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Editorials

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Will the iPhone 7's capacitive home button finally mean the death of the Galaxy's physical one?

An iPhone 7 take that isn't about the headphone jack? Surprising! But yesterday's Apple announcement contained one piece of information that left me really wondering about the future of the world's most popular brand of Android smartphones. The iPhone 7 has officially ditched the physical home button - and I'd argue that decision makes complete sense. Failed home buttons have been a hallmark of iPhone ownership even from the early days, and relying on an oddly primitive, analog mechanical key as the access point to a device that will likely be used hundreds of times a day by the average owner doesn't really make sense in 2016.

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Meet the new guy: Jordan Palmer

When I was approached about writing an introductory post about myself, I really had no idea where to start. The point here is to get to know me a bit better, so I guess I will start with the basics.

I am currently a senior at the University of Colorado on track to earn my Bachelor's in Business Administration. Despite my major, I am obviously a huge geek. It began with the movie Tron, a film that ignited my imagination for the world of computers. Though, my primary focus at the time was on riding a lightcycle. The concept of the Grid led me to explore programming.

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CrossOver Preview runs Windows apps on Android and Chromebooks, even Photoshop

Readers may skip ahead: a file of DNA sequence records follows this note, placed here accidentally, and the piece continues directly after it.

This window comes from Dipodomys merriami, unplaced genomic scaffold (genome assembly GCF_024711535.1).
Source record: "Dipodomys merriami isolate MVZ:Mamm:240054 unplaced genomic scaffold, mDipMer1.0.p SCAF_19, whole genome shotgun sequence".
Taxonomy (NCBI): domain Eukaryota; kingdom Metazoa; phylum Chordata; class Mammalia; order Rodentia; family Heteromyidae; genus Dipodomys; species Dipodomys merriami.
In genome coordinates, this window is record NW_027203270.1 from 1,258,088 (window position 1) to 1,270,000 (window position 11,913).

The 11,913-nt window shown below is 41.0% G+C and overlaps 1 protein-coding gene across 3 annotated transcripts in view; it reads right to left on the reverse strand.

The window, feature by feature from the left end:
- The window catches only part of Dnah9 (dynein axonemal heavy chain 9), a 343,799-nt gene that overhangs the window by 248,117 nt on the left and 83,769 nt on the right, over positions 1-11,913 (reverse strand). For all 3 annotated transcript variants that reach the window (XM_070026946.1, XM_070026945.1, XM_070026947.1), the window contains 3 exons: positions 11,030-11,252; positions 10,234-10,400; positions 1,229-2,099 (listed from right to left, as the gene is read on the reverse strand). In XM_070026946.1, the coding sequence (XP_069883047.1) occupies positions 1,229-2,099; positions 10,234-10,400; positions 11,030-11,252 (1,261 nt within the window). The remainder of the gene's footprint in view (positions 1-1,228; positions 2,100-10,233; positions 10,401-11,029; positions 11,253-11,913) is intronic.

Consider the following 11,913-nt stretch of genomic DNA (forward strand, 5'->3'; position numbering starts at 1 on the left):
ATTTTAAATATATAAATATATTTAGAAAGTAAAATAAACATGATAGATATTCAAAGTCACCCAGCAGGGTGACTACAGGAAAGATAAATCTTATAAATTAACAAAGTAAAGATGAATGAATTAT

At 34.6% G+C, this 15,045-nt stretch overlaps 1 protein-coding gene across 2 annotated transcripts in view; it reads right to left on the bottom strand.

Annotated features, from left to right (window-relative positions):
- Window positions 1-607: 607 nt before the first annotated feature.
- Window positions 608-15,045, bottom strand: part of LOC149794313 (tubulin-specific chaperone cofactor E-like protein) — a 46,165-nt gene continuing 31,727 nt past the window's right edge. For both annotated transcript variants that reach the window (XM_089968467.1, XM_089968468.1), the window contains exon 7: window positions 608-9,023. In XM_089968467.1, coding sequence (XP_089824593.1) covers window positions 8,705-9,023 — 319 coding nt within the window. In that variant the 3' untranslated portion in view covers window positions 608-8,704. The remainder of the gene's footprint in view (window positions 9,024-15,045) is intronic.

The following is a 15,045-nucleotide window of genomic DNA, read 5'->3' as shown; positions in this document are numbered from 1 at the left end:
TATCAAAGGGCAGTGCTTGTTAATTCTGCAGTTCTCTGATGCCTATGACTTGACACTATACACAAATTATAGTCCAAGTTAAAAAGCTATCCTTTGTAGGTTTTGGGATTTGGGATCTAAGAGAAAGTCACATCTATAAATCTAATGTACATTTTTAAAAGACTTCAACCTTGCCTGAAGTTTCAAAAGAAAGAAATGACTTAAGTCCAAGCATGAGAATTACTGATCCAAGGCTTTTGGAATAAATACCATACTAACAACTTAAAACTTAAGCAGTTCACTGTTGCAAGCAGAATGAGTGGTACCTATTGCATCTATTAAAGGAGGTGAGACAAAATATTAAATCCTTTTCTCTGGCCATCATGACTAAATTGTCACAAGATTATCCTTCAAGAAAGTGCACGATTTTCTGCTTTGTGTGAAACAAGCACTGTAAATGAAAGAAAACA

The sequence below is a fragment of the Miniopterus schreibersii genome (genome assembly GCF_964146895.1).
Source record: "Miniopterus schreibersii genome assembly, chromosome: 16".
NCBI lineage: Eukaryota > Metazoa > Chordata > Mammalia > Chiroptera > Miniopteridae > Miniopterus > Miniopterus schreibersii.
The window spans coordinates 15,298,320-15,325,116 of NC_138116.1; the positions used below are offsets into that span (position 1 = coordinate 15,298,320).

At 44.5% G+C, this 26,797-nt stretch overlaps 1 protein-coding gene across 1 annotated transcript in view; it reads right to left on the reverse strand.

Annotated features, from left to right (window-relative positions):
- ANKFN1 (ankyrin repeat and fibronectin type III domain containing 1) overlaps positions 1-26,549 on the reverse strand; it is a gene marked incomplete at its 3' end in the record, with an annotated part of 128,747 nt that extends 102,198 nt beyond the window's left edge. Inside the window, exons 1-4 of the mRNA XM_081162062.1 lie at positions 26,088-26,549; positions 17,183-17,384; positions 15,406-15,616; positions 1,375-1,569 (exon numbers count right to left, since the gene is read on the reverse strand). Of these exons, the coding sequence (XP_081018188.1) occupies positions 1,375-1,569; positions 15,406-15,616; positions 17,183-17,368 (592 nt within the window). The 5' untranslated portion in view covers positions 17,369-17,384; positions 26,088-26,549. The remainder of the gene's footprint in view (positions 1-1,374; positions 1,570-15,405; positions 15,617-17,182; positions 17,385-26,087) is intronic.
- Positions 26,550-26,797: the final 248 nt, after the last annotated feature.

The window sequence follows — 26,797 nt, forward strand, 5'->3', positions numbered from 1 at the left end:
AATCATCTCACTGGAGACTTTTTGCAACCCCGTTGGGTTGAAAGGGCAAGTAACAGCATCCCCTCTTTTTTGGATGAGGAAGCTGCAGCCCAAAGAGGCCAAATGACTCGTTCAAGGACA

Last week, CodeWeavers announced that after three years of development, a preview version of CrossOver for Android would be released. Why was I so excited? Because CrossOver allows you to run Windows programs on Mac and Linux, and they brought their expertise over to Android. After trying out the Preview version for a week (which you can sign up for here), I'm extremely impressed by its capabilities, despite some major limitations.

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Meet the new guy: Richard Gao

I won that Bingle Bear Android figure from AP almost a year before I started working here.

Hey, I'm Richard. You may have noticed that I've started writing a few Android Police articles during the past three weeks or so. I'm nowhere near as talented as fellow newbie Corbin is with software development, but I do share his love for Android and his habit of overspending on tech.

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Meet the new guy: Corbin Davenport

The boxes of all my Android devices (minus the watches).

When I started writing for Android Police earlier this month, some of you recognized me from when I installed Windows 95 (among other things) on my watch. But outside of me shoving emulators on my watches, I've worked on some cool projects and spent way too much on electronics.

I started trying to learn development when I was around 12, armed with a copy of Adobe Dreamweaver CS3 and my iMac G5. A year later, I started developing extensions for Google Chrome, which I still work on to this day. I still regularly update my first extension, Wikipedia Search.

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HTC's broken 15-day update promise for the One A9 is a small symptom of a larger malady

Last year, HTC promised that the One A9 would receive Android OS updates within 15 [business] days of the first Nexus device to get that update. HTC almost immediately failed to meet its self set goal with security patches, and last I checked, my One A9 was rocking a June 1st security update in early August (it does now have the August security patch, though). Now HTC is seemingly implying the One A9 may not get Nougat until 2017, or: at least not until well after the end of August it would have under its 15-day no-longer-a-rule.